Alabama Gov. Robert Bentley announced a settlement agreement with BP this morning, ending years of litigation against the international petroleum corporation for its role in the 2010 Deepwater Horizon oil spill. Alabama will receive $2.3 billion of a total settlement agreement valued at $18.5 billion.
Of that, $1.3 billion will be allocated to environmental and economic damages, while the remaining $1 billion will be distributed into the state’s general fund over the next 18 years — an amount equalling $55.5 million per year.
“While today’s news will never be able to make up for the loss or the hurt experienced by so many Alabamians, it’s a good step forward toward making Alabama whole again,” Bentley said. “April 20, 2010 is a day Alabamians, especially those living along the coast, will never forget. This event caused a tremendous amount of damage to our environment, but it also caused damage to our economy, and while neither is more important than the other, both deeply harmed our state.”
Bentley was joined by Alabama Attorney General Luther Strange, who both touted the state’s role in bringing a settlement to fruition years earlier some had expected. As the first state to prepare and schedule a trial date against BP, Bentley and Strange said Alabama had taken a leadership role in the recovery process from the very beginning.
“This victory was built upon hard work,” Strange said. “I’m very proud of our team of lawyers, which was used instead of an outside firm to save taxpayer money. Our team has been up against the finest, and well resourced lawyers in the world. I couldn’t be more proud of the great men and women who have represented the state of Alabama.”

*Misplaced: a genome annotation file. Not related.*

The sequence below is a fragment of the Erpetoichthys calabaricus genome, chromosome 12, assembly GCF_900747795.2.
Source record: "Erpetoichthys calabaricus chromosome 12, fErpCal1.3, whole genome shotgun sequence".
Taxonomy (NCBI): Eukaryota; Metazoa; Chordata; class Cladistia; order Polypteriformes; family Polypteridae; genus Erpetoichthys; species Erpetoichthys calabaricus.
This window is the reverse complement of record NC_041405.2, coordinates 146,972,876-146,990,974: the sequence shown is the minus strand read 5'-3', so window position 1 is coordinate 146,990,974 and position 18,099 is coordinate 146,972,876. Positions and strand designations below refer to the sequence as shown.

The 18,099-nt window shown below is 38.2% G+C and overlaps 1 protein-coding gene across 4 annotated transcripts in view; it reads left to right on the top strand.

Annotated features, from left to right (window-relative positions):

Despite the annual infusion into the state’s depleted general fund over the next 18 years, Bentley said the settlement wasn’t the answer to all of Alabama’s financial woes.
As Bentley mentioned more than once, the details of when the payments will start and when they’ll be received each year haven’t been ironed out. Bentley also emphasized that $50 million equals only about 12.5 percent of the budget deficit facing lawmakers when they return in a special legislative session later this year.
“I just don’t want the legislature to think this is going to solve the problem, because it’s not,” he said. “We still have to have a special session. We’ve got to be looking to Oct. 1 and the 2016 budget.”
Eliska Morgan, executive director of the Alabama Gulf Coast Recovery Council, which will administer the state’s RESTORE Act funds, said it was “a very good settlement overall,” but deferred further comment to the commissioner of the Alabama Department of Conservation and Natural Resources, who was not immediately available.
Baldwin County Commissioner Skip Gruber, who sits on the Council, said he will wait to see how the funds will be disbursed before commenting on specific projects proposals. There are currently more than $1.5 billion in proposed projects submitted to the Council’s website.
“I don’t quite understand it all yet,” Gruber said Thursday. “I want to know how much will go to RESTORE projects. There are too many questions yet to be answered and not a whole lot of details.”
“There are several worthy projects between Mobile and Baldwin counties that need to be funded, but I’d have to see how funds will be disbursed before commenting. There are some projects that really need to be done, though. There are more proposed projects than there is money. We need more details before the council can determine the right thing to do.”
In statement released on BP’s website published around the same time as the state’s press conference, BP’s group chief executive Bob Dudley described the settlement as “a realistic outcome which provides clarity and certainty for all parties.”
“For BP, this agreement will resolve the largest liabilities remaining from the tragic accident and enable BP to focus on safely delivering the energy the world needs,” he said. “For the United States and the Gulf in particular, this agreement will deliver a significant income stream over many years for further restoration of natural resources and for losses related to the spill.”
Updated to include comments from Skip Gruber. Eric Mann and Gabriel Tynes contributed to this report.
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